Miss Asian America
Miss Asian America (founded August 1, 1987) is the longest-running ethnic pageant in the United States of America. Initiated as a part of the Asian Heritage Celebration for the County of Santa Clara in 1987, the pageant's top titleholders include the former First Lady of the State of Washington, Mona Lee Locke, wife of Gary Locke and Fala Chen, the 2013 winner of the Huading Award for Best Female Drama Actress.
A 2010 book by cultural anthropologist Afia A. Ofori-Mensa studied the relationships among race, gender, and U.S. national identity using the Miss Asian America Pageant. She found that "panethnic pageants like Miss Asian America" which came of age in the 1980s plays an important role in the constitution of national identity "through ideal femininity, in both embodied and rhetorical ways." For the Asian American community, the Miss Asian America Pageant is the "only cultural institution annually endowing one woman and her racialized, gendered, and classed body, the power to represent an entire nation." The pageant remains one of the few national events that allow for a frontal display of non-mainstream ethnic culture for the American public where contestants wear cultural clothing and reinvigorate heritage ties through community-based projects, service learning, and presentations in their heritage language.
Cultural integration and the introduction of neoliberal values have also been examined through the prism of the Miss Asian America Pageant extensively by women's studies scholars. Professor Nhi T. Lieu, in studying Miss Asian America pointed to the pageant's role in promoting capitalism and neoliberal values presented within traditional contexts such as the utilization of the Vietnamese women's garment known as the ao dai. Lieu adds that the role of technology in beauty pageants also enabled the introduction of modernity and consumer goods to many Asian American households in attendance at pageant events.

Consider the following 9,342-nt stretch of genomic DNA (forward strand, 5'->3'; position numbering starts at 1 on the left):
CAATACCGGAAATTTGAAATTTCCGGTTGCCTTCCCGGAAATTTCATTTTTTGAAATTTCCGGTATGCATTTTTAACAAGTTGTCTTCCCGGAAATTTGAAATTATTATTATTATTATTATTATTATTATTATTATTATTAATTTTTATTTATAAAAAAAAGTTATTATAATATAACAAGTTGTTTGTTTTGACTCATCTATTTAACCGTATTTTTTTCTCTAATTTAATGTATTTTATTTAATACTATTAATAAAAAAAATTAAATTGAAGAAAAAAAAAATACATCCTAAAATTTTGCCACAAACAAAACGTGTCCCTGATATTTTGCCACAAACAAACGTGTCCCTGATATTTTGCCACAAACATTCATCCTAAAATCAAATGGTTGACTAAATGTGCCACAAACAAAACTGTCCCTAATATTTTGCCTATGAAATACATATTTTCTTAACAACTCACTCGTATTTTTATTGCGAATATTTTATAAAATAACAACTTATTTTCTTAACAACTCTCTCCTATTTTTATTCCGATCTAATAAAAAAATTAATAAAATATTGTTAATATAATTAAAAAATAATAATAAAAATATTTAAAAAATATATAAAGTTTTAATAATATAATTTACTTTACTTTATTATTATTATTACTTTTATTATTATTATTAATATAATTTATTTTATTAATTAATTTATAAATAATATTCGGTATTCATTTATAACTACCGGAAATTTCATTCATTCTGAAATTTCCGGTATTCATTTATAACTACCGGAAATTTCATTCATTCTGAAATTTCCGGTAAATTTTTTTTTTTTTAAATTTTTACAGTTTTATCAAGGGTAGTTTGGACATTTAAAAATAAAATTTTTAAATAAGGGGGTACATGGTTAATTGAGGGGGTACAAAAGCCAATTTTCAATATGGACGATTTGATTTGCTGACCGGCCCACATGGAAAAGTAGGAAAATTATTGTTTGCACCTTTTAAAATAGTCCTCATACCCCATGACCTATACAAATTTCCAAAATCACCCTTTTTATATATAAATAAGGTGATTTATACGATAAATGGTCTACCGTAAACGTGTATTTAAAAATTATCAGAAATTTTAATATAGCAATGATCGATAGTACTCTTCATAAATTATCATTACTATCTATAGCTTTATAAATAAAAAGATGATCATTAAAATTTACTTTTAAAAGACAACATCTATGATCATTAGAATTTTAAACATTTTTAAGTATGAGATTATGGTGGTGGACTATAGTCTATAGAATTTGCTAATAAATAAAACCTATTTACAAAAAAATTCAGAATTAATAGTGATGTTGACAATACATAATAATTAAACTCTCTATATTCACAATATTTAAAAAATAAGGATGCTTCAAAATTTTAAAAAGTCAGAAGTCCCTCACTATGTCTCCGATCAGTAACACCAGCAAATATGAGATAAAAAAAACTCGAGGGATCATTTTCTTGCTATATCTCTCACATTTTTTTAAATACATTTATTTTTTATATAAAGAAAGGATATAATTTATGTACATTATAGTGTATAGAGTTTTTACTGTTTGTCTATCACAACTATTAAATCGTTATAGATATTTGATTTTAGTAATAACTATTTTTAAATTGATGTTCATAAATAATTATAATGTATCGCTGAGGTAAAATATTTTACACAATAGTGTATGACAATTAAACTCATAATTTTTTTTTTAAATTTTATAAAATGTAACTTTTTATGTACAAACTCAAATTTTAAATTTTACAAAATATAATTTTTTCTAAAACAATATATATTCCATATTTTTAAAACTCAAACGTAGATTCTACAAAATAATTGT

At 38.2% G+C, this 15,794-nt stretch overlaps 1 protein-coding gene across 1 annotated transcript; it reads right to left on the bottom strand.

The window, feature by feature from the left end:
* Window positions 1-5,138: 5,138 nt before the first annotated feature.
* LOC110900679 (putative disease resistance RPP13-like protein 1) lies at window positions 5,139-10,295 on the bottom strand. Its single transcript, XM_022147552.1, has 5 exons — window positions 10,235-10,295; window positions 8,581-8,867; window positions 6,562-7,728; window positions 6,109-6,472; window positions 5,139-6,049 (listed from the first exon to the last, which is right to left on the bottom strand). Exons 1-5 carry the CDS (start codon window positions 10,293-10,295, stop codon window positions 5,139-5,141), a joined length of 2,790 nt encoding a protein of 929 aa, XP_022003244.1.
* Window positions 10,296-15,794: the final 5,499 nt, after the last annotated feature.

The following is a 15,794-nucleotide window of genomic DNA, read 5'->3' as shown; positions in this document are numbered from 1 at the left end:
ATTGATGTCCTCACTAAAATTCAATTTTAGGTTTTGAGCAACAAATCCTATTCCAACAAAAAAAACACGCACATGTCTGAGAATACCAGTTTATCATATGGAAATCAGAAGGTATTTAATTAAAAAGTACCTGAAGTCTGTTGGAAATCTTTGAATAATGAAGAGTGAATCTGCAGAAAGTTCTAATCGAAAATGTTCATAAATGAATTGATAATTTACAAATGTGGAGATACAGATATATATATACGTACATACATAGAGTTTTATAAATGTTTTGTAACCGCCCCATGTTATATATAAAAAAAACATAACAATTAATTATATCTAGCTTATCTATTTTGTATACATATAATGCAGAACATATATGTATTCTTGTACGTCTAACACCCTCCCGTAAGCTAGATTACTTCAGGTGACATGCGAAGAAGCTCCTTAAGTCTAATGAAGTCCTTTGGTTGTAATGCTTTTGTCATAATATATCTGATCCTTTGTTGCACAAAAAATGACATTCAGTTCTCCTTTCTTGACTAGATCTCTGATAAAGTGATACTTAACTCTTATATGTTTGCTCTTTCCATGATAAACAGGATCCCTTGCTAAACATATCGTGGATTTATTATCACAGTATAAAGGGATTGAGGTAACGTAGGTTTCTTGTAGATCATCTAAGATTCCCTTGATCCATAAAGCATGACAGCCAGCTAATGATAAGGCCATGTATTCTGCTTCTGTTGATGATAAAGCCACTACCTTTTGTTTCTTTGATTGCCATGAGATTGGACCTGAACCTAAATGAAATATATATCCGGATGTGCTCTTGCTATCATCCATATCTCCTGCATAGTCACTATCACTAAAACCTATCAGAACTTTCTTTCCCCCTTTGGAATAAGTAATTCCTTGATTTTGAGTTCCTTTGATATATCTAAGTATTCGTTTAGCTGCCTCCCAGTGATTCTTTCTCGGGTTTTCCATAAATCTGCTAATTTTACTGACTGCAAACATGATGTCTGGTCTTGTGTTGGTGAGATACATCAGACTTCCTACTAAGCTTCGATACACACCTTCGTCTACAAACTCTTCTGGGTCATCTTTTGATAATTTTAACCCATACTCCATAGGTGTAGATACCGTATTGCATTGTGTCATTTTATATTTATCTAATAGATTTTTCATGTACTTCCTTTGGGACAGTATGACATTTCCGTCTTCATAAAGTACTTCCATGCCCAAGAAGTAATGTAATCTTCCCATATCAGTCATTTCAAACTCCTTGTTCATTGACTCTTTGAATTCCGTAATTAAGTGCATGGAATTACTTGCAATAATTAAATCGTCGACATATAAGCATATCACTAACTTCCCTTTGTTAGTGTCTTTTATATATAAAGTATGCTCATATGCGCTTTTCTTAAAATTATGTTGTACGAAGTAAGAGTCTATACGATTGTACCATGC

In reviewing the Cold War legacy and its relationship with Asian American communities in the United States, Ofori-Mensa argues that the Asian American community was able to "utilize pageants strategically, by insisting on the centrality of people of color to U.S. national identity, and by re-imagining the nation as a transnational space where people of color are not systematically excluded."
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- Ofori-Mensa, Afia A. (2010). Beauty, Bodies, and Boundaries Pageants, Race and U.S. National Identity. Ann Arbor: University of Michigan.
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- Lieu, Nhi T. (2013, Vol. 34 Issue 1, p25-57. 33p.). "Beauty Queens Behaving Badly". Frontiers: A Journal of Women Studies. 34 (1): 25–57. Check date values in: